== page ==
Regret is Stupid

“If you marry, you will regret it; if you do not marry, you will also regret it; if you marry or do not marry, you will regret both; Laugh at the world’s follies, you will regret it, weep over them, you will also regret that; laugh at the world’s follies or weep over them, you will regret both; whether you laugh at the world’s follies or weep over them, you will regret both. Believe a woman, you will regret it, believe her not, you will also regret that; believe a woman or believe her not, you will regret both; whether you believe a woman or believe her not, you will regret both. Hang yourself, you will regret it; do not hang yourself, and you will also regret that; hang yourself or do not hang yourself, you will regret both; whether you hang yourself or do not hang yourself, you will regret both. This, gentlemen, is the sum and substance of all philosophy.”

Søren Kierkegaard

That Kierkegaard quote might very well be a big spoiler. All the same, I think that regret is worth talking about, because it can be a tricky and slippery thing.

Regret has a few sources. Obviously, it can come from the consequences of poor decisions. After getting a speeding ticket, one might regret driving so fast on the highway.

But regret can come from some other surprising sources.

Today, I’ll be writing about a few different kinds of regret that I have experienced. These experiences inspired my setting boundaries on time travel, and you’ll see why.

I will be covering three difference experiences [as well as other points] that I’ve had with regret. They are what I call “Old Man Regret,” “Buyer’s Remorse,” and “The Alternative.”

This involves a conversation I’d had with my grandfather in 1985 that I have given mention at least a few times.

It was late 1985 and I was going to pursue my dream of moving to LA to be a musician. My grandfather was particularly rough on me about the pursuit of my dreams.

When I had heard enough, I yelled back and told him that he probably didn’t have any dreams. That assessment made sense to me at the time, because he clearly couldn’t relate.

Circa 1986-87: Me, in my best Miami Vice garb, with grandpa and my sister. I miss them both.

Then he told me about his dream, as a young man, of being a race car driver. But then he met my grandmother, they’d had my mother, and other kids were on the way, so he gave up his dream to work in a factory for 38 years.

He cried as he told me this.

It confirmed to me that I did not want to have “Old Man Regret” in my future. What if I didn’t go? Then I’d never know what might have been.

Now, if you’d asked me maybe 10 or 15 years ago, I’d probably say that I had successfully avoided old man regret. That sentiment changed, at least for a while. More about that in the third segment.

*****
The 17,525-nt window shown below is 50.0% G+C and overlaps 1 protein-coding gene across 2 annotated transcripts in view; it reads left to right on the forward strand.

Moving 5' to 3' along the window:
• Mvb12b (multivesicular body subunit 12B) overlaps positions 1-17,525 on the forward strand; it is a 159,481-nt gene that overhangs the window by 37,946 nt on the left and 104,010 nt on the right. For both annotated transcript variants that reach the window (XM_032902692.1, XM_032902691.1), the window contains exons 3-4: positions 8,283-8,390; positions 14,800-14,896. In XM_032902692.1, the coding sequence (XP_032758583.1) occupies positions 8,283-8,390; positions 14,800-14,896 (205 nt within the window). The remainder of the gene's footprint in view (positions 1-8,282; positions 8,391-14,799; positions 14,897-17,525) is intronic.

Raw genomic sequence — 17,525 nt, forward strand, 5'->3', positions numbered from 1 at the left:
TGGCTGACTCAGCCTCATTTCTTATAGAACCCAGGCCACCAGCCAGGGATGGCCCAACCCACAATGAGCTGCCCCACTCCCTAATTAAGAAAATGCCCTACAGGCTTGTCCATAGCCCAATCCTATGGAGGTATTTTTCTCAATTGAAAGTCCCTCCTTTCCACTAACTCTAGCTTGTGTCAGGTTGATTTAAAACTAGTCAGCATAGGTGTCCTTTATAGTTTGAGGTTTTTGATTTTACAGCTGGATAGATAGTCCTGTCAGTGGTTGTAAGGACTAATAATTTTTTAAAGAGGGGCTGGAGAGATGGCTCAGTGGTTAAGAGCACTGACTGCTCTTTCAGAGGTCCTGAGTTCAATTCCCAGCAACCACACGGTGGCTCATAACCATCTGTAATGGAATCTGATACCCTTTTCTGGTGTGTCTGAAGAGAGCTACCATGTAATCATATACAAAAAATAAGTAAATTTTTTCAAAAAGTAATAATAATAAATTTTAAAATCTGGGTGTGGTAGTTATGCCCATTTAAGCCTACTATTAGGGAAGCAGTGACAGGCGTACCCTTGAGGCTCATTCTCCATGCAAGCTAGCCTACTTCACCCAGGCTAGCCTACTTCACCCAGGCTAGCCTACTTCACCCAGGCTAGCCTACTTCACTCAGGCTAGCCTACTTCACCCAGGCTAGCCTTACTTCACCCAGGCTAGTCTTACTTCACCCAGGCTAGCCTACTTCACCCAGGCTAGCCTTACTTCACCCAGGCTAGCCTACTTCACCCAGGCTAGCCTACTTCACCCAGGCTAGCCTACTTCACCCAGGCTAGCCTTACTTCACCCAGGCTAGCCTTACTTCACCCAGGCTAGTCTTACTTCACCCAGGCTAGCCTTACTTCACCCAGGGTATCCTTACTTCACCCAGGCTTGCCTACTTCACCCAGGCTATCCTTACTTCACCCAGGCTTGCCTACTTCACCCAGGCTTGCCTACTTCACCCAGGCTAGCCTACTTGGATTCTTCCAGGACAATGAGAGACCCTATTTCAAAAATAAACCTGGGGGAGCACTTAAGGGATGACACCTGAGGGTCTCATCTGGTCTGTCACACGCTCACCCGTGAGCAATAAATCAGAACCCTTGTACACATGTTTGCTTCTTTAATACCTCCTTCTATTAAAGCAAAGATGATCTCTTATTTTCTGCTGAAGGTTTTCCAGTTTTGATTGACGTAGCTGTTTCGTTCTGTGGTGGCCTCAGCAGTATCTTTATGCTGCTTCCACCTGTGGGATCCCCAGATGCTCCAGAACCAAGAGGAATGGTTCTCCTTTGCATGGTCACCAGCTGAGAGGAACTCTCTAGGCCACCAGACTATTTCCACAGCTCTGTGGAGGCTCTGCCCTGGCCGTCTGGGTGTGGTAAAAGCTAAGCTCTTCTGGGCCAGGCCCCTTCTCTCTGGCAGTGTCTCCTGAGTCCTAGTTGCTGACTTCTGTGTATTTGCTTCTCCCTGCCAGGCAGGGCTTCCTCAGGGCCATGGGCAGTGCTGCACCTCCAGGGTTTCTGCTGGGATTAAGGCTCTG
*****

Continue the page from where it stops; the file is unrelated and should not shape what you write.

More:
But in this case, grandpa’s regret came when he wondered “what if.”

This one is easy. One day I went to Best Buy to get the latest Palm device. I was really into Palm Pilots at the time, and the device was the i705. I think the device was somewhere around $400 at the time.

Best Buy was offering a special promotion. Get $250 off any purchase when you sign up for two years with the Microsoft Internet Service Provider [ISP].

I was thrilled to death. Knowing there was no way I’d NOT want to have internet access, I went for it.

My motives were a bit complicated. At the time, smart phones did not exist, and being online in a mobile way hadn’t really caught on. By this point, I’d been getting online with mobile devices for almost a decade, so I knew what I was doing.

I took my Palm device home and logged into my Microsoft ISP. I could send and receive emails from my Palm device! Cool! I was very happy.

But after one month, something changed. Microsoft changed the security configuration for the emails that are sent. I won’t get too deep into that technical issue. Bottom line was that the Palm device and software did not support this added security.

What this meant was that I would NOT be able to use my Palm device as I had planned. Of course, I was upset, so I called Microsoft to complain about it. I was even willing to return the device if they would cancel the TWO YEAR contract.

They said “no,” and told me that the contract I signed CLEARLY STATED that there is “no guarantee of service.” What this means is you could sign up, then move, NOT have access, and there would be no recourse for you at all.

So I set a reminder on my digital calendar, TWO YEARS TO THE DAY, so that I could call and cancel.

Two years later, I call, and finally get into the call queue at around 7:30pm. They don’t help me until 9:05pm.